Journal of comparative physiology

, Volume 149, Issue 4, pp 469–475 | Cite as

Anaerobic energy metabolism of the European eel,Anguilla anguilla L.

  • Aren van Waarde
  • Guido van den Thillart
  • Fanja Kesbeke


Eels, acclimated the 15°C and aerated water (PO2 130 mm Hg) were exposed to hypoxia (PO2 lowered from 130 to 8 mm Hg in 4 h) and to complete anoxia until loss of equilibrium. Experiments were carried out at night. The mean survival time (LT50) during anoxic conditions proved to be 5.7 h. ATP, ADP, AMP, IMP, CrP, glycogen, lactate, pyruvate, α-ketoglutarate, malate, succinate, alanine, aspartate, glutamate and ammonia levels were determined in skeletal muscle and liver of control, hypoxic and anoxic fish. Some of the mentioned parameters were also measured in heart muscle and blood. Hypoxia causes declines of aspartate (muscle), CrP (muscle) and glycogen (liver, heart), and increases of alanine (blood, liver) and lactate (blood, liver, heart). During anoxia, muscle CrP stores are almost completely exhausted and adenylates are partially broken down to IMP. A decrease of glycogen and an accumulation of lactate were observed in all tissues examined. The energy charge of muscle and heart did not drop below 0.79, but in liver tissue it decreased from 0.65 to 0.17. Liver cytoplasm became significantly reduced during anoxia, but such a change of redox state did not occur in muscle. Eels seem to lack the capacity for anaerobic fermentation of glycogen to ethanol, as observed in goldfish. Lactate glycolysis and creatine phosphate breakdown appear to be the main energy producing pathways during anaerobiosis.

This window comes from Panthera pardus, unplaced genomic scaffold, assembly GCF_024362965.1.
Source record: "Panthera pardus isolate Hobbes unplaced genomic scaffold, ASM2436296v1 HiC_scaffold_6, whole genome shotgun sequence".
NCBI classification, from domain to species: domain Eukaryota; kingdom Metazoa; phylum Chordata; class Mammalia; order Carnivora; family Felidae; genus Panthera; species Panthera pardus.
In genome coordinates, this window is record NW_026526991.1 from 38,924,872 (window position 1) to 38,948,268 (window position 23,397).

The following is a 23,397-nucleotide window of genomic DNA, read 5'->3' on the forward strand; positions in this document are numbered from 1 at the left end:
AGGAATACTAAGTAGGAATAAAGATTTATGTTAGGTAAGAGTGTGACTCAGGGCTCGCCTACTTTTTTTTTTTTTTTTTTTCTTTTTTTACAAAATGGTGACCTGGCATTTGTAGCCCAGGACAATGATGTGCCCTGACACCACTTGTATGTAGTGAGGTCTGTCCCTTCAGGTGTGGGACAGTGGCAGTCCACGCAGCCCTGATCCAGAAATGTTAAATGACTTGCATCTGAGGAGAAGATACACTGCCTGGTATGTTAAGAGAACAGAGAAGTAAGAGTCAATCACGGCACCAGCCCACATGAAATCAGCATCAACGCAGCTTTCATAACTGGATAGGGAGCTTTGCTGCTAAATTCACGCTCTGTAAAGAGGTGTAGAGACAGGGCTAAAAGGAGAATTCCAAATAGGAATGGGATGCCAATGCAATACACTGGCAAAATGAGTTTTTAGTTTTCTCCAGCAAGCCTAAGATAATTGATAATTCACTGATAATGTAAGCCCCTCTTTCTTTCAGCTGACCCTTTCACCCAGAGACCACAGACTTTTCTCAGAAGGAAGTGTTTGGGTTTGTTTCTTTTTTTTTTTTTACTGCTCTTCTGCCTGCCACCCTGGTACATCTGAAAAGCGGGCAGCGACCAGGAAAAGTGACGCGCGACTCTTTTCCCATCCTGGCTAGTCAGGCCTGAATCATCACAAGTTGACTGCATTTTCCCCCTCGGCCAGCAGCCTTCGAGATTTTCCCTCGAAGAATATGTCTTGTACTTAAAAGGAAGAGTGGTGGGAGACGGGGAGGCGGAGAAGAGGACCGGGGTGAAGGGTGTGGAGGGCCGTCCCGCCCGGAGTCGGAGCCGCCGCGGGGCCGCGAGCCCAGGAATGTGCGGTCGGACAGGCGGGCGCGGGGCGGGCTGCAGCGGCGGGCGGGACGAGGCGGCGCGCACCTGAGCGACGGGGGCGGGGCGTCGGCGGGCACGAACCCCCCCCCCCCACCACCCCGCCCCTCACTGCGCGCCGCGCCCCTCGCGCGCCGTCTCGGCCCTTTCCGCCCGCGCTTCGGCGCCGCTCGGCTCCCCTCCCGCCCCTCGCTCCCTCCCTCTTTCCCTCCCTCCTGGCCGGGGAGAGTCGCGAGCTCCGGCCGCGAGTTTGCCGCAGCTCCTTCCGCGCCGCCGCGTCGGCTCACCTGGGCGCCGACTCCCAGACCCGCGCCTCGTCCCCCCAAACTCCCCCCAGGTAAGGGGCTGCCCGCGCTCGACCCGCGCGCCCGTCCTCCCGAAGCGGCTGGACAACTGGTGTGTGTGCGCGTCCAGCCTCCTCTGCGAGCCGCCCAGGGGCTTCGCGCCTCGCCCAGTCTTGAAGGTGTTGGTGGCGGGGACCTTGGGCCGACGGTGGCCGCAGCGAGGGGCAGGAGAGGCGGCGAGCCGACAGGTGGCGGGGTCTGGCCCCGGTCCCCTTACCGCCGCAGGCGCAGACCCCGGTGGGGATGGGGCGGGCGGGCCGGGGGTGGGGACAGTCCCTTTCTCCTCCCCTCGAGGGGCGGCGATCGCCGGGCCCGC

Fermentation Lactate Glutamate Pyruvate Succinate 
These keywords were added by machine and not by the authors. This process is experimental and the keywords may be updated as the learning algorithm improves.







creatine phosphate


(adenylate) energy charge




















total pool of adenine nucleotides


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Copyright information

© Springer-Verlag 1983

Authors and Affiliations

  • Aren van Waarde
    • 1
  • Guido van den Thillart
    • 1
  • Fanja Kesbeke
    • 1
  1. 1.Department of Animal Physiology, Gorlaeus LaboratoriesUniversity of LeidenLeidenThe Netherlands

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